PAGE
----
A Story Worth Reading

Chuang Tzu counseled us to keep an eye to both the great and the small.

In these days it is a difficult balancing act.

If we look at only the great, we are overwhelmed by the monstrous arrogance and indifference of the man in the White House and the impotence of those who would oppose him while a plague ravages our nation and the world.

If we look only at the small, we become morally myopic and disappear into a world of feel-good stories while the dark waters of cruelty and suffering rise around our ankles.

There must be a balance.

I hate (yes, there’s the word) how this whole situation of death and devastation has become politicized.  I can hardly stand to watch the nitwits brandishing guns on capitol steps, bellowing their infantile notions of freedom while old people are dying alone in nursing homes, separated from friends and families in their last moments.

These are cruel times and stupid times, and those of us of good heart can do little about either the cruelty or the stupidity.

And so I would like to offer you this little story from the Oregonian, our local newspaper here in the Portland area.  This is who we Americans are as a people.  This is who we should be, independent of politics and partisanship.

Read and enjoy.

Maria Ortiz never had seen the ocean. It was one thing she wanted to do before she died. A group of hospice workers and people of good will made it happen.

In simpler times, it would have been a simple request.

But with the novel coronavirus on the loose, times are not simple, even for a dying woman with one wish.

Maria Ortiz is a ward of the state. Her breast cancer is terminal. Her wish was to stand on a beach and for the first time look out at the ocean.

She landed at OHSU Hospital after being abandoned by someone who apparently had no wish to be identified.

She went into end-of-life care April 6 at Porthaven Healthcare Center, which is where the team from Seasons Hospice & Palliative Care came to know her.

Communication is difficult because of the stage of Ortiz’s illness. But some things are expressed without words. Ortiz is good-natured, smiles often and laughs easily.

“Maria touched so many of us because of her story,” says Allyson Snider, executive director at Seasons. “She had no family, no friends.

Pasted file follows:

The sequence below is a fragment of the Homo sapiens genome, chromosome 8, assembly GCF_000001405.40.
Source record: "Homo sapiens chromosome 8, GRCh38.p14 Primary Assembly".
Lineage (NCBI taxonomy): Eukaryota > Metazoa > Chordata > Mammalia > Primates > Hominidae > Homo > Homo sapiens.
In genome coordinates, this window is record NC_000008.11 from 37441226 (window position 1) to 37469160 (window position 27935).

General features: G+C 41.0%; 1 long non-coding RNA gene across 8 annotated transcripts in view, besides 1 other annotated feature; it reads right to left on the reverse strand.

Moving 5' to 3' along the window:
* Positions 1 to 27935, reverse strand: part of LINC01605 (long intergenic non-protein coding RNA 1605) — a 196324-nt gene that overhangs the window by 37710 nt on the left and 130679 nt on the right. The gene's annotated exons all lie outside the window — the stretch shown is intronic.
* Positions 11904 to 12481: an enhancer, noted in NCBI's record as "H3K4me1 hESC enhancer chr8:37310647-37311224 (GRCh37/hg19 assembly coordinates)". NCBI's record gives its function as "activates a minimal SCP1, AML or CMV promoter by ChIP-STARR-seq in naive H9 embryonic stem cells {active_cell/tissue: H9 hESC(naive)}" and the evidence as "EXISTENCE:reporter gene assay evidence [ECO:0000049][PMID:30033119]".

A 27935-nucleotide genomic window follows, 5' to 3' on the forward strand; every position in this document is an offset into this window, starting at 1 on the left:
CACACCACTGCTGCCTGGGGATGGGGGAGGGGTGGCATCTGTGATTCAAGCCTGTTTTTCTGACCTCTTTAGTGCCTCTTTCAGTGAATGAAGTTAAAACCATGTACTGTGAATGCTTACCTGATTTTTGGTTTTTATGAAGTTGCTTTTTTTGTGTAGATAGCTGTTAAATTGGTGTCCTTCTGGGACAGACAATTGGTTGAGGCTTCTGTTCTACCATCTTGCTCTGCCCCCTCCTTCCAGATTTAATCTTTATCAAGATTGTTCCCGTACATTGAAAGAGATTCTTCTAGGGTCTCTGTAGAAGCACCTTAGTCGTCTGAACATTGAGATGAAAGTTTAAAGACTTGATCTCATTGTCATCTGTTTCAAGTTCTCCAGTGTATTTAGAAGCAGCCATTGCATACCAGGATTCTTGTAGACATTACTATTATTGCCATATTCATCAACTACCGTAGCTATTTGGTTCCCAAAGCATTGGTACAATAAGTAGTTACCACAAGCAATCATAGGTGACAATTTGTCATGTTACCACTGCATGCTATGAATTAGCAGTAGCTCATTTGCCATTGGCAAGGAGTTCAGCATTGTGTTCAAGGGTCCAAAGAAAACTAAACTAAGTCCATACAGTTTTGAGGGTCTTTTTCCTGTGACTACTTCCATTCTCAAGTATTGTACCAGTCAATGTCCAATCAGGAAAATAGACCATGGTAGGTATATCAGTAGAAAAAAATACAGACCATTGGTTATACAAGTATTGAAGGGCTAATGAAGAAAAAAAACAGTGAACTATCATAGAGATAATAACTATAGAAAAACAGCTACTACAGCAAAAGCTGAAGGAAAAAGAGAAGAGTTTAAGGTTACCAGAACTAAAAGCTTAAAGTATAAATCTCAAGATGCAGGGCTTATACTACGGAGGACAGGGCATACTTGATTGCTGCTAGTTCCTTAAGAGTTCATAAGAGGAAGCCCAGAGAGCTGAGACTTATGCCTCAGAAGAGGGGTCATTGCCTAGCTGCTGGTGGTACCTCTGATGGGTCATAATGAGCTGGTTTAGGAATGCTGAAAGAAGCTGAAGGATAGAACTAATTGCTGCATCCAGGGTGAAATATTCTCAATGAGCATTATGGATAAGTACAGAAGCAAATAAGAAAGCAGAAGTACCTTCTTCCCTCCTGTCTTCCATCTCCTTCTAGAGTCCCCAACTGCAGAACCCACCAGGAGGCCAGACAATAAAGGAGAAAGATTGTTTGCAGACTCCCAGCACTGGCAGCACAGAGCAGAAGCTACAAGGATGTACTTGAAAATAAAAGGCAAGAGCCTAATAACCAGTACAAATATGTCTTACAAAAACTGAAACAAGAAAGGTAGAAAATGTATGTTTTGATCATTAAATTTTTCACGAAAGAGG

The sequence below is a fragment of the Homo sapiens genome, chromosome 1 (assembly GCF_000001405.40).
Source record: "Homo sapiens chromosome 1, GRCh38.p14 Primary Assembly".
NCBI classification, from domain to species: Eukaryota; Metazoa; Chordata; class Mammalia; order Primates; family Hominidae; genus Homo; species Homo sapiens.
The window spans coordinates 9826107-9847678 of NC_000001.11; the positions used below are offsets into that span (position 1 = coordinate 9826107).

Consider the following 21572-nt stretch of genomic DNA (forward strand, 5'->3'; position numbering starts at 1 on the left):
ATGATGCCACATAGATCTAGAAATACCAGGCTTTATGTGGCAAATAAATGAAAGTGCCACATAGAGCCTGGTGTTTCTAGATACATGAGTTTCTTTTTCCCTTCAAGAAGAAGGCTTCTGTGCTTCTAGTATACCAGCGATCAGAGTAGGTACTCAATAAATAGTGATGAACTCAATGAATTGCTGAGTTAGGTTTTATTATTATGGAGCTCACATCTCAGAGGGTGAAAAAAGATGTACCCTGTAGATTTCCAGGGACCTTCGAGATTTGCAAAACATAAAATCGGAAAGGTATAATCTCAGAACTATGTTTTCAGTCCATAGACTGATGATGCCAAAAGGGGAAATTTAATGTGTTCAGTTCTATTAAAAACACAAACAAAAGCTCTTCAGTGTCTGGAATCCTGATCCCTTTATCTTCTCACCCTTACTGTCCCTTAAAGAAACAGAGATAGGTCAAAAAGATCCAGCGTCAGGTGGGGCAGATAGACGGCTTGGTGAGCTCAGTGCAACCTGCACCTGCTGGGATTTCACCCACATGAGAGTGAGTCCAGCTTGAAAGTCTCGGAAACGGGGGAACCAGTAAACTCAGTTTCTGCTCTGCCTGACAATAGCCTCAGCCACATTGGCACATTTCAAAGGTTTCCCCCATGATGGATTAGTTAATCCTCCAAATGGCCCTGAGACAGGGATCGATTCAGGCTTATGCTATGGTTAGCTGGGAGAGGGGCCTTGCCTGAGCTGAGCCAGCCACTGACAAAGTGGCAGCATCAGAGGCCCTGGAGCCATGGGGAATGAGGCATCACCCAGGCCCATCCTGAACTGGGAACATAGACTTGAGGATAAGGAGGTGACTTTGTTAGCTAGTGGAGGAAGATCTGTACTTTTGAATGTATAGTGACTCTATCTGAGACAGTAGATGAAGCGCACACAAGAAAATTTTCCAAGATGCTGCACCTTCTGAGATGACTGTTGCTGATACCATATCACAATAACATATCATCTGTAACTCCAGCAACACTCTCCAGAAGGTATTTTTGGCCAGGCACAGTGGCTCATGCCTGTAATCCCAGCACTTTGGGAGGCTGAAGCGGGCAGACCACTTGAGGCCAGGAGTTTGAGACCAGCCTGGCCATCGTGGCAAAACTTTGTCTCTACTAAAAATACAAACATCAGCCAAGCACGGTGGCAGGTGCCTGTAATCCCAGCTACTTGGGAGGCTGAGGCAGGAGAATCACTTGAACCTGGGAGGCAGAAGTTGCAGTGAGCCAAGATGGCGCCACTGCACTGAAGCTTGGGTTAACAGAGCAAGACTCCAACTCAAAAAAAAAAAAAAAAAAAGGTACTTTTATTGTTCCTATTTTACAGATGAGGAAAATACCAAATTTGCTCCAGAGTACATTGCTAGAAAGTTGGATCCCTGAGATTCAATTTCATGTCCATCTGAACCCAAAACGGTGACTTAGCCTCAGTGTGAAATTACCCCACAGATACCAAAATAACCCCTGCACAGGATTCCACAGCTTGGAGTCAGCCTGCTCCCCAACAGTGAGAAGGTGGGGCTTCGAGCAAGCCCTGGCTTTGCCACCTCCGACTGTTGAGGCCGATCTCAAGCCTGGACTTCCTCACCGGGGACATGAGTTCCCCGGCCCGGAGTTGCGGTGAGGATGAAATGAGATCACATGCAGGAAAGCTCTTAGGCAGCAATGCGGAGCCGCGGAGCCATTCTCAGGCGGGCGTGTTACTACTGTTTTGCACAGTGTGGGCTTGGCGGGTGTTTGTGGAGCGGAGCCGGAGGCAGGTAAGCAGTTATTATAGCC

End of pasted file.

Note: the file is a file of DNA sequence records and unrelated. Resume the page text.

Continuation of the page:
“Our social worker did a national search with her name, date of birth and Social Security number and literally could not find a single person. So, we became her family.”

The Seasons team had bits and pieces of Ortiz’s back story. She had come to Oregon from Texas more than 20 years ago. She had worked hard until becoming sick, losing her job and her housing.

In all of her 55 years on Earth, she had never seen an ocean, never stood in the sand, sniffed the salt air and watched the tide roll in.

“She had made it known in the course of her previous treatment that was really the one thing she would like to do,” says registered nurse Neal Donohue, Ortiz’s case manager.

“It struck us as a really fantastic opportunity to give something rewarding to her.”

If they could make it happen.

Oregon State Parks are closed. So are beach access points managed by Oregon Parks and Recreation. So are some beaches.

Snider and Donna Lawson-Koci, volunteer services coordinator for Seasons, wore out their phones trying to find a beach they could access legally.

“It wasn’t that they weren’t interested,” Lawson-Koci says. “But it was: ‘I’m sorry, the roads are closed.’ Or, ‘You can’t get access there.’”

And that’s how it stood until they reached Clatsop County manager Don Bohn, who must have figured there is an exception to every rule.

He pointed them to Sunset Beach, just off of U.S. 101 between Seaside and Warrenton. He said they could get a car close to the water there.

Bohn declined an interview request, responding by email: “If it was my daughter, I would do anything in my power to fulfill her wish.”

Now that Ortiz had a beach she could access, she needed a way to get there.

Lawson-Koci reached out to Lucky Limousine & Town Car Service, which is how Ortiz and Donohue wound up in a westbound town car on April 23 piloted by Lucky Limousine general manager Gregg Webber. Lucky basically donated the ride. Seasons dipped into the small fund it has for these things, but the hospice company’s share “was absolutely a pittance,” Lawson-Koci says.

The trip took some coordination.

“Maria is very ill,” Snider says. “We had to make sure she had the medications she needed, the equipment we could use to get her there. Everybody on our staff donated clothing to her – she had been homeless.”

Hospice patient Maria Ortiz was ferried from Portland to the Oregon Coast in a town car. (Seasons Healthcare Management)

Donohue says the trip over the Coast Range was quiet, Ortiz wide-eyed and taking it all in. When they reached Sunset Beach, she spent a long time staring out at the horizon and listening to the waves.

Then, she smiled.

Someday, Ortiz will take her last breath. Because she is indigent with no known next of kin, her body normally would be cremated, the remains stored for a period of time. If left unclaimed, they would be cheaply disposed of in an environmentally friendly way.

That wasn’t good enough for Lawson-Koci. She arranged for free cremation through Threadgill’s Memorial Services.